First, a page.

Greedy algorithms provide a fast and often also effective solution to many combinatorial optimization problems. However, it is well known that they sometimes lead to low quality solutions on certain instances. In this paper, we explore the use of randomness in greedy algorithms for the minimum vertex cover and dominating set problem and compare the resulting performance against their deterministic counterpart. Our algorithms are based on a parameter \(\gamma\) which allows to explore the spectrum between uniform and deterministic greedy selection in the steps of the algorithm and our theoretical and experimental investigations point out the benefits of incorporating randomness into greedy algorithms for the two considered combinatorial optimization problems.
Covering all edges of a graph by a minimum number of cliques is a well known NP -hard problem. For the parameter \(k\) being the maximal number of cliques to be used, the problem becomes fixed parameter tractable. However, assuming the Exponential Time Hypothesis, there is no kernel of subexponential size in the worst-case. We study the average kernel size for random intersection graphs with \(n\) vertices, edge probability \(p\), and clique covers of size \(k\). We consider the well-known set of reduction rules of Gramm, Guo, Hüffner, and Niedermeier (2009) and show that with high probability they reduce the graph completely if \(p\) is bounded away from 1 and \(k < c \log n\) for some constant \(c > 0\) . This shows that for large probabilistic graph classes like random intersection graphs the expected kernel size can be substantially smaller than the known exponential worst-case bounds.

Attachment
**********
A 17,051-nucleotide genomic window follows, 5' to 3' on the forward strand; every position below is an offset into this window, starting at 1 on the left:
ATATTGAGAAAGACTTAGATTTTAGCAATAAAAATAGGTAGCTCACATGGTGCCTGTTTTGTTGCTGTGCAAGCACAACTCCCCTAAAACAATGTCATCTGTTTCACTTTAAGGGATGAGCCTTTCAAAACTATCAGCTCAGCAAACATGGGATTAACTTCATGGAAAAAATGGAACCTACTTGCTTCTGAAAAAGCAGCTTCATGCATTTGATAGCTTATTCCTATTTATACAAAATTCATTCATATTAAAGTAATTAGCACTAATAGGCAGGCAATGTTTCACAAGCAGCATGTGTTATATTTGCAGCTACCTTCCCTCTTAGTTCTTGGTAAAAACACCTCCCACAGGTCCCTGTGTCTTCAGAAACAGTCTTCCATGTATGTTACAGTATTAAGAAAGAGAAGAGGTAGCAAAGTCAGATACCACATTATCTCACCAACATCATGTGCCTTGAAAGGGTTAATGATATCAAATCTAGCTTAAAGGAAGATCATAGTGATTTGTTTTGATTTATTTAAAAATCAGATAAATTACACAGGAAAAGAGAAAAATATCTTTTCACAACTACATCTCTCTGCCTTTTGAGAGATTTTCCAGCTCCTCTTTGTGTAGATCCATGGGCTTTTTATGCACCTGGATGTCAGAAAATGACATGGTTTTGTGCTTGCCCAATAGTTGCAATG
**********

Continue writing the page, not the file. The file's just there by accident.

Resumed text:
Our research focus is on theoretical computer science and algorithm engineering. We are equally interested in the mathematical foundations of algorithms and developing efficient algorithms in practice. A special focus is on random structures and methods.